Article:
Achalasia is a rare esophageal disorder that prevents the esophagus from emptying properly. It makes swallowing difficult and impedes your ability to pass food and liquid from your esophagus to your stomach. Achalasia is the result of damaged nerve fibers in the esophagus.
Typically, when a person eats or drinks something, the food moves down their esophagus with the assistance of peristalsis. Peristalsis is the wavelike muscle movement of the esophagus. These muscles contract and relax in such a way that the food can travel down the esophagus with ease. Then, the food passes through the Lower Esophageal Sphincter (LES) and into the stomach. The LES is the muscle in between the stomach and the esophagus, and it serves as a barrier and a valve between the two. It opens to allow food and liquid to pass, and then contracts and closes.
However, in patients with Achalasia both peristalsis and the LES do not function properly. Achalasia can be thought of as the anatomical opposite to GERD (gastroesophageal reflux disease). Patients with GERD suffer from a weakened LES that does not close properly, while patients with Achalasia have an overly tight LES that does not open properly.
Symptoms & Diagnosis
The symptoms of achalasia can be quite uncomfortable and painful. The most prominent symptom is dysphagia, or difficulty swallowing. However, many patients also experience chest pain, regurgitation, heartburn, and weight loss. The dysphagia tends to get worse over time and become more painful, and the chest pain associated with achalasia is very acute and in some cases can be mistaken for a heart attack. According to Dr. Rolando Sanchez, “Achalasia can also lead to aspiration, which is when undigested food is breathed into the lungs.” This can be a very serious condition and may require immediate medical attention.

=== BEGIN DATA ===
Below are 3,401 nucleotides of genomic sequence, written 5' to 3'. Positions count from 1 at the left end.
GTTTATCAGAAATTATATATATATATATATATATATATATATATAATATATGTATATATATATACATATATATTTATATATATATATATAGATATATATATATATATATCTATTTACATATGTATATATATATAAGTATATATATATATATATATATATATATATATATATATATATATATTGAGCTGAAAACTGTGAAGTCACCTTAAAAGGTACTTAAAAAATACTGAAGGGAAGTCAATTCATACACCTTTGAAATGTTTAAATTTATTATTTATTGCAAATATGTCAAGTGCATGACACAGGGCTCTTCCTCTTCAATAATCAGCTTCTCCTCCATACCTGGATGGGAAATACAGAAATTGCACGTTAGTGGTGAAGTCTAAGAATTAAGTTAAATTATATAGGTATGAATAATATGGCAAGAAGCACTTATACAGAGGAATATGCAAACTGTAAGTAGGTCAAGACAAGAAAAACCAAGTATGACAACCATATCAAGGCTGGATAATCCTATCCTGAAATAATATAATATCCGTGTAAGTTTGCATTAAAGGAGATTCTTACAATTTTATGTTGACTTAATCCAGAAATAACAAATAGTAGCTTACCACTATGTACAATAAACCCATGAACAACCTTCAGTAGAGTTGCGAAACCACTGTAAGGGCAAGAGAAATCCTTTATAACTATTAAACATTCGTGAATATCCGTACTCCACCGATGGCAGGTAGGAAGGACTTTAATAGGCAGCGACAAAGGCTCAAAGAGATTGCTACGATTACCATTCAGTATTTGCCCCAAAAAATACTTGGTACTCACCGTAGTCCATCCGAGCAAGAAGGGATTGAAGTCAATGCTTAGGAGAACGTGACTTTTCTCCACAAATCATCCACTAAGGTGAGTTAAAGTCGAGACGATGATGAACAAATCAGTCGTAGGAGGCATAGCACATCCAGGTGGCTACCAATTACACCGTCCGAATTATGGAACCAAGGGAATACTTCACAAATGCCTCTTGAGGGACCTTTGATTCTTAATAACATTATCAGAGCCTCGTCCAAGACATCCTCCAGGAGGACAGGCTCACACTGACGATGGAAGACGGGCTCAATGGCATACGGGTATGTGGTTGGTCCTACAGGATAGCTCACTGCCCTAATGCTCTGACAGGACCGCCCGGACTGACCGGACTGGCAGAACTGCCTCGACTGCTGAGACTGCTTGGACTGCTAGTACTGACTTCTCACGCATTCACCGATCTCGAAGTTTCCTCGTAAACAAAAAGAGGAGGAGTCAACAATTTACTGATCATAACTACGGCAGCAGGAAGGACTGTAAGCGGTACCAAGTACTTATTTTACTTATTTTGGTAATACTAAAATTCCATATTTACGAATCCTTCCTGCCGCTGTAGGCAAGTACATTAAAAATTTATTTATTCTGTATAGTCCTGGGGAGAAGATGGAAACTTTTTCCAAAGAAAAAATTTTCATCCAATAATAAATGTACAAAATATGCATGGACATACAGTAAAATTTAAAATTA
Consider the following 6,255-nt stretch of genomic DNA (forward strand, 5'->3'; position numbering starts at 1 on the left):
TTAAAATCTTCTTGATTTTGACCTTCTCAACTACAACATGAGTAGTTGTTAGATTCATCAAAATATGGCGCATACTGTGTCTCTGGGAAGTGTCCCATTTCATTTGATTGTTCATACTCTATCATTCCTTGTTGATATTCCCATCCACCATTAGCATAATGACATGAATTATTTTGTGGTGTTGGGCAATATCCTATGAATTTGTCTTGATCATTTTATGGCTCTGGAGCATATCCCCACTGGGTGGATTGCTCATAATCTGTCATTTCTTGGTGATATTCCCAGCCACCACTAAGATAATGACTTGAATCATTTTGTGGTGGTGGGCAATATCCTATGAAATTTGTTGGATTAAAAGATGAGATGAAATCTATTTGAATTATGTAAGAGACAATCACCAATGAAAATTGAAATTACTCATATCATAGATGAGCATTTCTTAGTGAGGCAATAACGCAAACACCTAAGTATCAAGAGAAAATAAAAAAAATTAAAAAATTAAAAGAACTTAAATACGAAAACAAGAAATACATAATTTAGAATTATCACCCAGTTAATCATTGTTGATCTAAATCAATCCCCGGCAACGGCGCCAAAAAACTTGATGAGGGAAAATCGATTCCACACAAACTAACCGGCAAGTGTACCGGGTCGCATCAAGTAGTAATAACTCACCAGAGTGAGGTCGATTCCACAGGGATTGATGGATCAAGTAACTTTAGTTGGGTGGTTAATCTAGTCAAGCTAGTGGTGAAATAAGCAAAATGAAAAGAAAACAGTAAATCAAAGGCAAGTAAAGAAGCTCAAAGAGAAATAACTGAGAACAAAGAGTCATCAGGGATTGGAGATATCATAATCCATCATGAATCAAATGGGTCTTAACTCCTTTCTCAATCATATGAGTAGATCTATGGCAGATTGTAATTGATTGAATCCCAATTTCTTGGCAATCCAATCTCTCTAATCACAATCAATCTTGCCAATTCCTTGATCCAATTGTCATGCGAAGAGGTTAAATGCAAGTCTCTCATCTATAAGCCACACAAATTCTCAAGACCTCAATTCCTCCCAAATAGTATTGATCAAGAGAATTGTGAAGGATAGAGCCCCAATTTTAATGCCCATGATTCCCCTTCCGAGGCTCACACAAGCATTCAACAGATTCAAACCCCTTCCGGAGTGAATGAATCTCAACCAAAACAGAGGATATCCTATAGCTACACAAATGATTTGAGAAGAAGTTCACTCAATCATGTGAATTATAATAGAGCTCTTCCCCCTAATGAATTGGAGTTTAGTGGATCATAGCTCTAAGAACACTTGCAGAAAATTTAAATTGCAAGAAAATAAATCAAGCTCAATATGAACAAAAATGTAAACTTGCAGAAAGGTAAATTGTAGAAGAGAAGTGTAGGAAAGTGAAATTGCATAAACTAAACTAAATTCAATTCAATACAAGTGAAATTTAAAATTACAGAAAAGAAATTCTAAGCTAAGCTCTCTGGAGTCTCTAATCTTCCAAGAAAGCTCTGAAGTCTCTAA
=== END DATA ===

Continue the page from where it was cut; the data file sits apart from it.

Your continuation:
Diagnosis of achalasia is usually made after the administration of two tests: a barium swallow, and an esophageal motility study. The barium swallow, or cine esophagram, is a test in which a patient swallows a barium solution that is then monitored using fluoroscopy. This test evaluates the degree of esophageal distension and narrowing of the LES. The esophageal motility study measures a patient’s esophageal muscle movement and pressure. This will allow the physician to study the abnormal peristalsis and LES contractions.
Treatment & Heller Myotomy
There are a few treatment options for patients who have achalasia. Medication is sometimes used to treat it, however it is often ineffective and the medication would need to be taken for life in order to manage symptoms. Balloon dilation is another treatment method, and it is typically considered the best non-surgical option. In this procedure a balloon is used to partially tear and weaken the lower esophageal sphincter. Balloon dilation provides relief from symptoms for a decent amount of time; however, it is not a long-term solution.
The best long-term solution for treating achalasia is a surgical procedure known as a Heller Myotomy. The Heller Myotomy is a laparoscopic surgical procedure in which the muscles of the lower esophageal sphincter are cut and then partially rebuilt. This procedure will allow for food and liquid to pass through the LES much easier and is the best long-term solution for achalasia. The LES is reconstructed during the procedure to prevent the patient from suffering from GERD, which occur if the LES was too loose.
Living with achalasia can be difficult, but there are treatment options available for patients suffering from the condition. If you’re struggling with achalasia and live in the Tampa, Brandon, St. Petersburg, or Riverview areas, schedule a consult with our specialists to discuss your options!